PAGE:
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    A night of circus delights with Handel and Haydn Society

    Aisslinn Nosky (center) leads the Handel and Haydn Society orchestra in Mozart’s Violin Concerto in G Major during Friday's performance.
    Kat Waterman
    Aisslinn Nosky (center) leads the Handel and Haydn Society orchestra in Mozart’s Violin Concerto in G Major during Friday's performance.

    Mozart was no stranger to public entertainments, and he could be a harsh critic. During his lifetime, he wrote two humorous and slightly crass canons namechecking the Prater — the new Vienna public park donated by Emperor Joseph II in 1766 — and all the amusements to be found there. Honoring Mozart’s 261st birthday on Friday night at Symphony Hall, the Handel and Haydn Society put on a show that might have inspired a canon in its praise, had Mozart seen it.

    Watching concertmaster Aisslinn Nosky perform was akin to watching an expert circus artist climb, contort, fly through the air, and stick her landing. The sheer virtuosity, dexterity, and communication required for the violinist to lead Mozart’s Violin Concerto in G Major was evident in the score, but looking at Nosky, one would have thought she spent no effort steering the orchestra and conjuring colorful cadenzas, doing it all with a smile. Mozart composed the concerto when he was still a teenager, and it is saturated with youthful exuberance. Whether the moment called for nimble and flashy or long and lyrical, Nosky played with passion and immediacy, and the orchestra followed her example. She engaged the audience, trilling in the violin’s highest register and quirking her eyebrows, and shrugging when the piece ended with a simple oboe farewell instead of a violin flourish. Her new cherry red ringmaster’s coat was just icing on the cake.

    Handel and Haydn artistic director Harry Christophers conducted the other pieces on the program, all of which were by Mozart’s good friend Haydn. Nosky, Christophers, and Haydn are well matched in their ebullience and flair for musical jests — anything that shakes the listener’s ear out of autopilot. An arterial oboe line anchored the ambling Andante second movement of the evening’s opening, Symphony No. 26, “Lamentatione.” In the third movement, sudden accented chords made some people jump in their seats. Haydn’s still got some surprises left in him.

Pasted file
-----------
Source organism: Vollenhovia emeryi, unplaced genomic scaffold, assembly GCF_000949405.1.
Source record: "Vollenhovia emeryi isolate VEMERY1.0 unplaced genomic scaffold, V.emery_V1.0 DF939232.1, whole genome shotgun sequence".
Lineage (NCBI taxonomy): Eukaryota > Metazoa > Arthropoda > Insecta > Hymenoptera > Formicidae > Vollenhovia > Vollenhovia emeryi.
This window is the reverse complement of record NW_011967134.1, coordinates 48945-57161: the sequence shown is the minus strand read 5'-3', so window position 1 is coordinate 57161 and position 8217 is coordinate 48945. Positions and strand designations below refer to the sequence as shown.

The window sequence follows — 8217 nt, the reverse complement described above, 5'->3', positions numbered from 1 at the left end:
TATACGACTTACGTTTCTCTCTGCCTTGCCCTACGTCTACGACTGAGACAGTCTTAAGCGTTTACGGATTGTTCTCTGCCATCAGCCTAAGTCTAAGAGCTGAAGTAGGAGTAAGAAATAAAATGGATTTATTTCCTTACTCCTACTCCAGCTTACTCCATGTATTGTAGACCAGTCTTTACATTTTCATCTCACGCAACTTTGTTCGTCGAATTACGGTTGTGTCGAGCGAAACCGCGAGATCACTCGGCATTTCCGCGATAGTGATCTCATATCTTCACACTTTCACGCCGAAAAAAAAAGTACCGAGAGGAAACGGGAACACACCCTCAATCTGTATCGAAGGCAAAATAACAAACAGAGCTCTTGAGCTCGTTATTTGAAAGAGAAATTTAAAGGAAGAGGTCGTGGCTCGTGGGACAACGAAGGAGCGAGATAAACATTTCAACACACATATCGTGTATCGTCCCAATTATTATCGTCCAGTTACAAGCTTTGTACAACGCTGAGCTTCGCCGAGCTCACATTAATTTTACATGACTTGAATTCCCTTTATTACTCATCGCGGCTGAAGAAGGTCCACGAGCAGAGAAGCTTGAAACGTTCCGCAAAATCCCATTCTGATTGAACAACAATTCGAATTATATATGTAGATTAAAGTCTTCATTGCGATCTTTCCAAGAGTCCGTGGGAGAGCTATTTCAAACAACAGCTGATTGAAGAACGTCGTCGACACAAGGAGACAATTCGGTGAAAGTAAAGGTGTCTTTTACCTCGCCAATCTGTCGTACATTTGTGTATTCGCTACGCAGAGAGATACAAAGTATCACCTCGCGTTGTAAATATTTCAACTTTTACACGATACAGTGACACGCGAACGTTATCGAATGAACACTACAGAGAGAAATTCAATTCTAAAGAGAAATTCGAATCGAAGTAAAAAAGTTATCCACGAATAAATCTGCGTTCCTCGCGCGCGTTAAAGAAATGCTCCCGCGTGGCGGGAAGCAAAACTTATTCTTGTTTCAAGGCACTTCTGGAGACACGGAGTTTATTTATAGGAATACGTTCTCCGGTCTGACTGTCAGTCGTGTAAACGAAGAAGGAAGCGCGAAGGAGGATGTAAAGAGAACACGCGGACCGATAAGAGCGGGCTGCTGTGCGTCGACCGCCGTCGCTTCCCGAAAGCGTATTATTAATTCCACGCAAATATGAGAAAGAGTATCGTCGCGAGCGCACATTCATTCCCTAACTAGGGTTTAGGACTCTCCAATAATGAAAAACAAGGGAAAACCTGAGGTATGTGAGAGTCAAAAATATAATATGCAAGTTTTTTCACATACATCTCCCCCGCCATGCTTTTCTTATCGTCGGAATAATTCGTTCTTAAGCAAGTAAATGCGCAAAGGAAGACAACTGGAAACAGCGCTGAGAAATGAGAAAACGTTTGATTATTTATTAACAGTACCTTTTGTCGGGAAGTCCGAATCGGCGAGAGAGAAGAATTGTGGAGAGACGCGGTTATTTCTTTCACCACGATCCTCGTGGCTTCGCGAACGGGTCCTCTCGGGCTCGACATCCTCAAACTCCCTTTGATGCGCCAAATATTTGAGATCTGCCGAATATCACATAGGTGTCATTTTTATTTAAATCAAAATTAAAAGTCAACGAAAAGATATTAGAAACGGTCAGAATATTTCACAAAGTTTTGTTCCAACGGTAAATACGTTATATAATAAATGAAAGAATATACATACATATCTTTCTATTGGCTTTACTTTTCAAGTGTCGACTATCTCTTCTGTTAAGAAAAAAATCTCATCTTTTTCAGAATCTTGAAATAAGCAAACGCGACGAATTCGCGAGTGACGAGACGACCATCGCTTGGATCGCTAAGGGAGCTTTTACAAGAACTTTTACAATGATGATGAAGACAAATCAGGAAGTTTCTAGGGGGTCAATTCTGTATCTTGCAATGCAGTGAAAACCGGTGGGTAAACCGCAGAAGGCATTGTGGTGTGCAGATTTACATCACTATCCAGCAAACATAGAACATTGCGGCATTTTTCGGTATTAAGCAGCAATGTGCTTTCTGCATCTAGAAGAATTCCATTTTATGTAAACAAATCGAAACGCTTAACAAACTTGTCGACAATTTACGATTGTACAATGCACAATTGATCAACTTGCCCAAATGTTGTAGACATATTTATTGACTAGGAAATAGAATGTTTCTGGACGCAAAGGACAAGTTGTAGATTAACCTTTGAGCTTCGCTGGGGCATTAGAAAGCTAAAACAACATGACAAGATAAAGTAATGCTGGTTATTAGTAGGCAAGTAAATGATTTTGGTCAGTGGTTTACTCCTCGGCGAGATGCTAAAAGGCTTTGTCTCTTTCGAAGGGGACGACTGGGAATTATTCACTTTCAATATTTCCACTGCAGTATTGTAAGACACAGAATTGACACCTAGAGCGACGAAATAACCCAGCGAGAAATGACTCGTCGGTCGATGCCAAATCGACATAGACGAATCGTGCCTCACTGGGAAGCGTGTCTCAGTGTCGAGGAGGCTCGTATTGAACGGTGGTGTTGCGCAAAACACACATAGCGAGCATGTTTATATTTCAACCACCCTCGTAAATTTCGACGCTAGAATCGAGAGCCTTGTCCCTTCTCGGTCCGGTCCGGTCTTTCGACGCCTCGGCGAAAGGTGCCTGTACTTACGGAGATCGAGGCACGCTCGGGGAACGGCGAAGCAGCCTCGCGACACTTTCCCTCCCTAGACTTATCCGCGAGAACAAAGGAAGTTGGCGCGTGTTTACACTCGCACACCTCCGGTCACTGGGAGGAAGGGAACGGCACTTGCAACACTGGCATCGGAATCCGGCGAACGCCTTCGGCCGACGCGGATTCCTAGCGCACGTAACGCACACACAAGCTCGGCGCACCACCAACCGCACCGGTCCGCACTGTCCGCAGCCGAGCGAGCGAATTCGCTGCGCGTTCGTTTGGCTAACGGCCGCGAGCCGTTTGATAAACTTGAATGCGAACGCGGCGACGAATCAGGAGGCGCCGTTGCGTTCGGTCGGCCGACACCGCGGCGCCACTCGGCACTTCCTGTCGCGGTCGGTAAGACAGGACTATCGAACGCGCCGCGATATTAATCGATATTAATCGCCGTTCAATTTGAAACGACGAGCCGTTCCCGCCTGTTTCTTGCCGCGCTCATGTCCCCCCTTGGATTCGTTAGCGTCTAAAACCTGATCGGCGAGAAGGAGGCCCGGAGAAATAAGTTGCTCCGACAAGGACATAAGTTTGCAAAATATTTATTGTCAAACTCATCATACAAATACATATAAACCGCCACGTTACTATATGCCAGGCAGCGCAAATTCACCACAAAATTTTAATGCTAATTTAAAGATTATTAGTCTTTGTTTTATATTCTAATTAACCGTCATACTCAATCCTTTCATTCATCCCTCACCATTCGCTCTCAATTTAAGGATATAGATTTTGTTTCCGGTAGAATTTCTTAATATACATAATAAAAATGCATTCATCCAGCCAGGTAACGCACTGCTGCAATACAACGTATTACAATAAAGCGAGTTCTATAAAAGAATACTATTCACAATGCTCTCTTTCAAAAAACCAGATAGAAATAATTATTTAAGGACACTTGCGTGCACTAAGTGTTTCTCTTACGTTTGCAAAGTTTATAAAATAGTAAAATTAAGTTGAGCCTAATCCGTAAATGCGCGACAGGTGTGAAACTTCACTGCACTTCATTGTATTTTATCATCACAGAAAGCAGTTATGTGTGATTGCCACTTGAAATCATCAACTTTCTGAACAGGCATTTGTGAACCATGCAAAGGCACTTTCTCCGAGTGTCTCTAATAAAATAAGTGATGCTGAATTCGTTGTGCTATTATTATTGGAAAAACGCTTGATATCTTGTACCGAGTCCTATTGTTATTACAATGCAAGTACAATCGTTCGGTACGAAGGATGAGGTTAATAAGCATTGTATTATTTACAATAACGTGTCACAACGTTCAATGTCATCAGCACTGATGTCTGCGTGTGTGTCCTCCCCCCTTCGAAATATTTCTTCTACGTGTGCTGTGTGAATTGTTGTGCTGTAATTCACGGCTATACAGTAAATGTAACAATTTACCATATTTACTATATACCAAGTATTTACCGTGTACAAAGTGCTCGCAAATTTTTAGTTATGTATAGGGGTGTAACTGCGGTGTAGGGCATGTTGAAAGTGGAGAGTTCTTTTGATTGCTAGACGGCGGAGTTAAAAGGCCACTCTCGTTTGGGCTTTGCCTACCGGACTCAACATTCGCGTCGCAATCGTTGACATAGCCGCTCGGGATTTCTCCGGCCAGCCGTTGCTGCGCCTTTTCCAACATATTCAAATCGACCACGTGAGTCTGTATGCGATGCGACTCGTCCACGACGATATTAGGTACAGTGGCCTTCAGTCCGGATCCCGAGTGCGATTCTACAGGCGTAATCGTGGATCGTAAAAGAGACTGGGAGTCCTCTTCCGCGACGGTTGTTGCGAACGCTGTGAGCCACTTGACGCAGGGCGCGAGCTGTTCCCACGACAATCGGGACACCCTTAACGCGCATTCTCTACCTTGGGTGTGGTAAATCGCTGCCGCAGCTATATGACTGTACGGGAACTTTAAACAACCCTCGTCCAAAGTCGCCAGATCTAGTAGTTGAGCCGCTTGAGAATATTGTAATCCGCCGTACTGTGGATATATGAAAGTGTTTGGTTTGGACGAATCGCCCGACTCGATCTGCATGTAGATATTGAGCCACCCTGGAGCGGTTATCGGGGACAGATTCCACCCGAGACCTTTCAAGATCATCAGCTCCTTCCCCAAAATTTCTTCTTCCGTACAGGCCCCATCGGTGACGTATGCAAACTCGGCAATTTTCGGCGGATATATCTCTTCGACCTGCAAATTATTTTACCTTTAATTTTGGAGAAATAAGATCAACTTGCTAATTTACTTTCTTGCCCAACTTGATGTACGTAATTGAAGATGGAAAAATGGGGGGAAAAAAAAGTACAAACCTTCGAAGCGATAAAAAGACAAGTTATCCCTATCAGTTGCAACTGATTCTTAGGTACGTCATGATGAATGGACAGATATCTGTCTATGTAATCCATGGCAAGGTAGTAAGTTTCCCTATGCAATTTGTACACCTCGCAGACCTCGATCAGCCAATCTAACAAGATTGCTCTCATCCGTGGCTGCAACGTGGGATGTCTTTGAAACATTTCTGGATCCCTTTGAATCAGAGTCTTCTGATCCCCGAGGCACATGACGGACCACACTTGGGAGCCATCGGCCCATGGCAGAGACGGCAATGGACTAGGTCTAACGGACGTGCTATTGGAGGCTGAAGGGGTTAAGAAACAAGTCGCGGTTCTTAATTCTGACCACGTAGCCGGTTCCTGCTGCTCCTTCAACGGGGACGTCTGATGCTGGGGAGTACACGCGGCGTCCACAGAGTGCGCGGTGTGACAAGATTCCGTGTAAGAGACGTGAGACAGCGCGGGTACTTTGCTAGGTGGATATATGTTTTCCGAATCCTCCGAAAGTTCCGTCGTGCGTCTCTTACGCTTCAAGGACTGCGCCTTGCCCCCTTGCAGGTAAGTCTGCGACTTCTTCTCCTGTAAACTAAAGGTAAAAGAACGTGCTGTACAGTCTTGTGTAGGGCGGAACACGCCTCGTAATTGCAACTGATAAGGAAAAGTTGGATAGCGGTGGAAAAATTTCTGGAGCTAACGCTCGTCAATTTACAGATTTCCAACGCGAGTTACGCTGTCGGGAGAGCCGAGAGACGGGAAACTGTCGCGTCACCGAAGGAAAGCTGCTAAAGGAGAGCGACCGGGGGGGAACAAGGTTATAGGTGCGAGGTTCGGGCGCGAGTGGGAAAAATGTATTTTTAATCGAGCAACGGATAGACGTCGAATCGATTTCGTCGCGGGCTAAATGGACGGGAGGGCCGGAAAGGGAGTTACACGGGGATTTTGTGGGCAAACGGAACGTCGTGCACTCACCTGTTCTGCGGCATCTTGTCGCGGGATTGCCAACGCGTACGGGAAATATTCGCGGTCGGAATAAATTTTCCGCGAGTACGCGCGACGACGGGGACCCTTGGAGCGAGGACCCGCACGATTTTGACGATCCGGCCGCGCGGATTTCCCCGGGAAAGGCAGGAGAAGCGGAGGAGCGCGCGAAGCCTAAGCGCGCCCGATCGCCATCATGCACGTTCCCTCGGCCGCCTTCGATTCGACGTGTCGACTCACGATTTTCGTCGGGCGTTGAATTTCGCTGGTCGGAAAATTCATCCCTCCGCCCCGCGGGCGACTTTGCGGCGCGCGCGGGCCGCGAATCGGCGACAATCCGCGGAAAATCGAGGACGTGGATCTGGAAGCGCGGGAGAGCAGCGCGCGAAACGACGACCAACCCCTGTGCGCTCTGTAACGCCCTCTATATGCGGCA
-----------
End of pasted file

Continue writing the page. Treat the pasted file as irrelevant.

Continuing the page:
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    The second half began with the Overture in D Major from a larger, lost work, and it’s a shame that work is lost if it had even half the excitement of its surviving fragment. Only a few minutes long, it took the orchestra on a madcap ride through hairpin turns in the strings and frisky accents in the brass.

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    During the final work, Haydn’s capricious Symphony No. 86, the third movement minuet’s fiery start stood in delicious contrast to the statelier middle section. In the finale, there was no discrepancy in energy between sparse and soft passages and the roaring dashes that began and ended it, the orchestra maintaining a thrilling pulse throughout.

    In the circus ring and in the concert hall, it’s necessary to nail the technicalities, but equally so to engage and entertain the audience, and the Handel and Haydn Society did both.

    HANDEL AND HAYDN SOCIETY

    At Symphony Hall, Friday night

    Zoë Madonna can be reached at zoe.madonna@globe.com. Follow her on Twitter @knitandlisten. Madonna’s work is supported by the Rubin Institute for Music Criticism, San Francisco Conservatory of Music, and Ann and Gordon Getty Foundation.